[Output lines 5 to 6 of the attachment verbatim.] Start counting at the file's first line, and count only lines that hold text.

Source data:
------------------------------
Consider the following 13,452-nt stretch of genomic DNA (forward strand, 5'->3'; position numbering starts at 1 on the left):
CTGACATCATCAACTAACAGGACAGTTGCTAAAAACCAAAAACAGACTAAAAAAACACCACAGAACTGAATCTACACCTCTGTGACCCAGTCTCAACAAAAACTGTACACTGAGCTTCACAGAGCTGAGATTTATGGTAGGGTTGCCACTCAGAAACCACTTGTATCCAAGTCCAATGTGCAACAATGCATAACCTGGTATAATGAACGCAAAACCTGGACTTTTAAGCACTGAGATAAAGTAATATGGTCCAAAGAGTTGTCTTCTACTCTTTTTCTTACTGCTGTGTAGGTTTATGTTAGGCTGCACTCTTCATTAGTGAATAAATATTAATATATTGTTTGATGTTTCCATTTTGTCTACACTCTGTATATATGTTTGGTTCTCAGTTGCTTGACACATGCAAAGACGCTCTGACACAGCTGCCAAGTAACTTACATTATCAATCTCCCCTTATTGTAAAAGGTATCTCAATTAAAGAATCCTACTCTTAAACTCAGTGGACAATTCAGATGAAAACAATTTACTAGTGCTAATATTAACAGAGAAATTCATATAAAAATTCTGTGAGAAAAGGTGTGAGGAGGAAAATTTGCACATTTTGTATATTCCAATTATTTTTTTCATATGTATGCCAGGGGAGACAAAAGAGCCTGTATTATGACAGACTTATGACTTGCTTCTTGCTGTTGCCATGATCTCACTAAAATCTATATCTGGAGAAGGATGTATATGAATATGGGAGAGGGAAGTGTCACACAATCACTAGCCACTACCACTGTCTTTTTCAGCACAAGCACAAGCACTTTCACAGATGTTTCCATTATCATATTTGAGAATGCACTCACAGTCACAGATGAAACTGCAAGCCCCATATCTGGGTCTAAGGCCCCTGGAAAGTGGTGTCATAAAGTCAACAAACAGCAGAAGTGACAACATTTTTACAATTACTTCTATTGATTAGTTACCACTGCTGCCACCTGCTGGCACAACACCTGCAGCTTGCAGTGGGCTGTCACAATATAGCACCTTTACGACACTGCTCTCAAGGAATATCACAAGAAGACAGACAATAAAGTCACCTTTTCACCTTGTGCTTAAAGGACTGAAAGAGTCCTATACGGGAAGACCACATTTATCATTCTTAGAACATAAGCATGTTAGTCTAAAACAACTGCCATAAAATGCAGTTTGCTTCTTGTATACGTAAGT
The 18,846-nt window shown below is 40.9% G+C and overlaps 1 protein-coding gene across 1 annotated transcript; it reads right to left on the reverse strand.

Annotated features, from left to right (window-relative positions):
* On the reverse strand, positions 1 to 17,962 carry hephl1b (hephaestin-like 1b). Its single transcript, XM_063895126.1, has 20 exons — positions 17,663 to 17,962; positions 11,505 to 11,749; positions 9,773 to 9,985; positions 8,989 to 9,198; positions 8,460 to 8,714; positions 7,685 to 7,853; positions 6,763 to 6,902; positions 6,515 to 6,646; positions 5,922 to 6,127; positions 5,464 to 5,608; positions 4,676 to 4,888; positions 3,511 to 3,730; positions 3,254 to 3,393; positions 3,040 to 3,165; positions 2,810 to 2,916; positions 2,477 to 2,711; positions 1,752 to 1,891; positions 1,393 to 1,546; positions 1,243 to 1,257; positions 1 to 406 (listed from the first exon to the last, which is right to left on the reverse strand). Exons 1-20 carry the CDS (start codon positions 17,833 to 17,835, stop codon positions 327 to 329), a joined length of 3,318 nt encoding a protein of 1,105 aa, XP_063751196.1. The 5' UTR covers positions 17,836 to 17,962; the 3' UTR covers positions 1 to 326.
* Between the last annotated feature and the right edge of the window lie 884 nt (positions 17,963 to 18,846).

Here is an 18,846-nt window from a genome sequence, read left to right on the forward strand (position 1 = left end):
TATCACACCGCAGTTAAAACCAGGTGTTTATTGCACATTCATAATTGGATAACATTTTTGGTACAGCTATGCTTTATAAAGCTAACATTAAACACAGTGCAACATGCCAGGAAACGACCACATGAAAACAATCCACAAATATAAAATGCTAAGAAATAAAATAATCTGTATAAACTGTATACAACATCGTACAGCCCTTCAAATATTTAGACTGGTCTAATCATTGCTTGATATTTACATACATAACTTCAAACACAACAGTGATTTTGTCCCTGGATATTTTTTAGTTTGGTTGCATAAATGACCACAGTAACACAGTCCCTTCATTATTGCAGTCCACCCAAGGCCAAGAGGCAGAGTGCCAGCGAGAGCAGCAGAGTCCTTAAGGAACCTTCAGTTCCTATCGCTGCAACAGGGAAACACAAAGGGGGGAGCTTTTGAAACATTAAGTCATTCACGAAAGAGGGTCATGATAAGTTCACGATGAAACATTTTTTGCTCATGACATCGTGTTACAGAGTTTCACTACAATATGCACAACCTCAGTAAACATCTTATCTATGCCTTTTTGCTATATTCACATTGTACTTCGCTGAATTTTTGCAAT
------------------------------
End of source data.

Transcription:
* On the reverse strand, positions 1 to 17,962 carry hephl1b (hephaestin-like 1b). Its single transcript, XM_063895126.1, has 20 exons — positions 17,663 to 17,962; positions 11,505 to 11,749; positions 9,773 to 9,985; positions 8,989 to 9,198; positions 8,460 to 8,714; positions 7,685 to 7,853; positions 6,763 to 6,902; positions 6,515 to 6,646; positions 5,922 to 6,127; positions 5,464 to 5,608; positions 4,676 to 4,888; positions 3,511 to 3,730; positions 3,254 to 3,393; positions 3,040 to 3,165; positions 2,810 to 2,916; positions 2,477 to 2,711; positions 1,752 to 1,891; positions 1,393 to 1,546; positions 1,243 to 1,257; positions 1 to 406 (listed from the first exon to the last, which is right to left on the reverse strand). Exons 1-20 carry the CDS (start codon positions 17,833 to 17,835, stop codon positions 327 to 329), a joined length of 3,318 nt encoding a protein of 1,105 aa, XP_063751196.1. The 5' UTR covers positions 17,836 to 17,962; the 3' UTR covers positions 1 to 326.
* Between the last annotated feature and the right edge of the window lie 884 nt (positions 17,963 to 18,846).